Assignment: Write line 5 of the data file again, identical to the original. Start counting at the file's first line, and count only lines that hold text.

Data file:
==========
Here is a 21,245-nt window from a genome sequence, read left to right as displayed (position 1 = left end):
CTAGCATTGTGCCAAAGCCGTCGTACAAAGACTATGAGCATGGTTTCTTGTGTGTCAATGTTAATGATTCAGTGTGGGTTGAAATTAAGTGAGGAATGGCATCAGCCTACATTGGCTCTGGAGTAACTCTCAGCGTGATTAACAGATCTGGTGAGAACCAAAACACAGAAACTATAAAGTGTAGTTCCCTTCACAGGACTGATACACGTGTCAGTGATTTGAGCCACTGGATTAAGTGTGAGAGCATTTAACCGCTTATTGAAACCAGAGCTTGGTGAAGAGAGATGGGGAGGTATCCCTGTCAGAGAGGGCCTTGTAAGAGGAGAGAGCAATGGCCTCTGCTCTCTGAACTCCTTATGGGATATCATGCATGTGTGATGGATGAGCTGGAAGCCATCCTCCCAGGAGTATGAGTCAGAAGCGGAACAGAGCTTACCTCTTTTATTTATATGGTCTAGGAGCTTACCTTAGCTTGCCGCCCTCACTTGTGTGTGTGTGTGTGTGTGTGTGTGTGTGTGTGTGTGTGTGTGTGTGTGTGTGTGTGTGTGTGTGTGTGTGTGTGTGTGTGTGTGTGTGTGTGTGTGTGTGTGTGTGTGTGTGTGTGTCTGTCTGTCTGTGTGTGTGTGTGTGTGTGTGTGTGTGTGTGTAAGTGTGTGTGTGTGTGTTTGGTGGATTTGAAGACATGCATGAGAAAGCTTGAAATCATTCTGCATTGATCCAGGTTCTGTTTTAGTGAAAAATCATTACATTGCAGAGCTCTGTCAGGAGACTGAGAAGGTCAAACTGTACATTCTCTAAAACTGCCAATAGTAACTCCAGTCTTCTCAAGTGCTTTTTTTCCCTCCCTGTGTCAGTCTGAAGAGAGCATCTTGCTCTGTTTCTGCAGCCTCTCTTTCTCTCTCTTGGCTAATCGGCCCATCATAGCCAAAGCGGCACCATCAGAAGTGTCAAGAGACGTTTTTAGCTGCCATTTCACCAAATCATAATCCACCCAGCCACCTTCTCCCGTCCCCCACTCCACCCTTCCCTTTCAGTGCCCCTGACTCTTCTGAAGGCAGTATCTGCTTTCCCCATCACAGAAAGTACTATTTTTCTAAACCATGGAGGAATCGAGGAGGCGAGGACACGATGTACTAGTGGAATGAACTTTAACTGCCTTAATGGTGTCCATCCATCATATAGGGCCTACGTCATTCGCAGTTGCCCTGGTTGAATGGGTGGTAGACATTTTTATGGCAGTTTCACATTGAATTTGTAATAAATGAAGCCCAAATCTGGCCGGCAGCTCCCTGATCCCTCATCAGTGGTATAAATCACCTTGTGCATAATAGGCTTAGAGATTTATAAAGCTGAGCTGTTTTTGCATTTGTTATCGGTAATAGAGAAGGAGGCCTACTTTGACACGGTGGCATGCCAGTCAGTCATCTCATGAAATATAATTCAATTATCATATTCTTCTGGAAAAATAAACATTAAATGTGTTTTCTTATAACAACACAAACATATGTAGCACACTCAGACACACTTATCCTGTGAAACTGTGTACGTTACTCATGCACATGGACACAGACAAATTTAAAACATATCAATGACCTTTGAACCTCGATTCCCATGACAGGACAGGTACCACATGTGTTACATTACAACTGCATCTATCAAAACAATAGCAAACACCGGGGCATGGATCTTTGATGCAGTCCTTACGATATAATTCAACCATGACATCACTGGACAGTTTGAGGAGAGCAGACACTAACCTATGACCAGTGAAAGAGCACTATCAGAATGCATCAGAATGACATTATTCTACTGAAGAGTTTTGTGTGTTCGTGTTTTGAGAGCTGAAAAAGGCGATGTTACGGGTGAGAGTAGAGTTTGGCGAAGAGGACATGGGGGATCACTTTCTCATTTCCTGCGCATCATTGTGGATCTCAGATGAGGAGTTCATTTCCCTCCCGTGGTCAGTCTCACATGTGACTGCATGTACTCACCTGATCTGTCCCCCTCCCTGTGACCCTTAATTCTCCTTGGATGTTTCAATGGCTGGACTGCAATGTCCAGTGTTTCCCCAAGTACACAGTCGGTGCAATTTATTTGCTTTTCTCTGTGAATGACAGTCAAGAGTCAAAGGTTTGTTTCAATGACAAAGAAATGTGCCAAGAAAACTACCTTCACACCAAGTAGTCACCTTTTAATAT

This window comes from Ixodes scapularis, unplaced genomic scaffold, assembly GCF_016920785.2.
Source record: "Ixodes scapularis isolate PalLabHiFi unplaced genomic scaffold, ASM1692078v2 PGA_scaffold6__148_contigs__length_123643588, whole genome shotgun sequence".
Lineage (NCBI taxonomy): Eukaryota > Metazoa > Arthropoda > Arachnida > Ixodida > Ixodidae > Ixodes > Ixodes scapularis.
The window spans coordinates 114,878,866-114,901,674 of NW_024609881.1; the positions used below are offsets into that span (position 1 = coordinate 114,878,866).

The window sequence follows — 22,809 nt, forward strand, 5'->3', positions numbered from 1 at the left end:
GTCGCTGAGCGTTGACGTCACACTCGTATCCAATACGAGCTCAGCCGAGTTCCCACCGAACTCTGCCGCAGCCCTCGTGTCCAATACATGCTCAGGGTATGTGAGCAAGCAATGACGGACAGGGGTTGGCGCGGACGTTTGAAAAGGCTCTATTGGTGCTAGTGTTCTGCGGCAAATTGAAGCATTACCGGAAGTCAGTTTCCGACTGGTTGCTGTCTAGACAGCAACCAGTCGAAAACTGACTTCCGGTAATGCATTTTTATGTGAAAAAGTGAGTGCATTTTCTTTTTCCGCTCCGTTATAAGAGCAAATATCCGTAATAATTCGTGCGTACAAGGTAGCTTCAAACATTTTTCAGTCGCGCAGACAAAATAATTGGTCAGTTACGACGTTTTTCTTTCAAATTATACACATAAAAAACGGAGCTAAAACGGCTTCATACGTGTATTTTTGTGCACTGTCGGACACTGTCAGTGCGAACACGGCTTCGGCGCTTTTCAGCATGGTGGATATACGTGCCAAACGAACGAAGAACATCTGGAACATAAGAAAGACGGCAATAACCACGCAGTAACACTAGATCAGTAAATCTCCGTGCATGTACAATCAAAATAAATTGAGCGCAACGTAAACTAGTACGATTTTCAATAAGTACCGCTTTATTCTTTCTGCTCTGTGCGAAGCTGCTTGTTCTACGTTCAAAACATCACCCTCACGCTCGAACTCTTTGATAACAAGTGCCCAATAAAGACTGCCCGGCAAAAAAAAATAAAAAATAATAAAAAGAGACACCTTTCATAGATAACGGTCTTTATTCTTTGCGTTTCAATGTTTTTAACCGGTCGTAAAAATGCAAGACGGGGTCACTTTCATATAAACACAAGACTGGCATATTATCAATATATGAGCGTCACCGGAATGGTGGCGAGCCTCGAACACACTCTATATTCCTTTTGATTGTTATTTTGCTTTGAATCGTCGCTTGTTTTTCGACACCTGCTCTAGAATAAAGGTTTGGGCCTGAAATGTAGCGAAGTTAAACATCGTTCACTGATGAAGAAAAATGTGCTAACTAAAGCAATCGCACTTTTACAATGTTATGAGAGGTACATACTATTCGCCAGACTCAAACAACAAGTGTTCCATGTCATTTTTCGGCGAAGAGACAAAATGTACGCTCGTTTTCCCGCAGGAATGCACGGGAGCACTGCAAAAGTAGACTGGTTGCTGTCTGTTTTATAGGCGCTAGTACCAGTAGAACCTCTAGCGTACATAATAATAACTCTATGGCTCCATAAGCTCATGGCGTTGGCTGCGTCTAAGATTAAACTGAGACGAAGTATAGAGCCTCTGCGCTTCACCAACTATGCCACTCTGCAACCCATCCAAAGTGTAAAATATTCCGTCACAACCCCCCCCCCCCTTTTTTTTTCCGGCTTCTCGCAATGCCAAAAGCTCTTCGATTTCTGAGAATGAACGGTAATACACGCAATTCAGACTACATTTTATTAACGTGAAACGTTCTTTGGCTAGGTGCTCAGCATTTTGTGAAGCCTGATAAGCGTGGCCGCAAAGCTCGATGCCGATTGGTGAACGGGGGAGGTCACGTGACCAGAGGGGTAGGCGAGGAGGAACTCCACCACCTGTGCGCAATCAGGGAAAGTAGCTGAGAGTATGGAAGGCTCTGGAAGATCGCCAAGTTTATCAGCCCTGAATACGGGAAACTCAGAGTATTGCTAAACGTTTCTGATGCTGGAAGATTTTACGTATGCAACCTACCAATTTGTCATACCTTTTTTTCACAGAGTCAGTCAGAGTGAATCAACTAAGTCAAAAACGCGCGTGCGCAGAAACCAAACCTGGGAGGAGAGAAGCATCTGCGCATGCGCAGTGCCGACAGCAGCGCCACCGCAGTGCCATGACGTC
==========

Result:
Lineage (NCBI taxonomy): Eukaryota > Metazoa > Arthropoda > Arachnida > Ixodida > Ixodidae > Ixodes > Ixodes scapularis.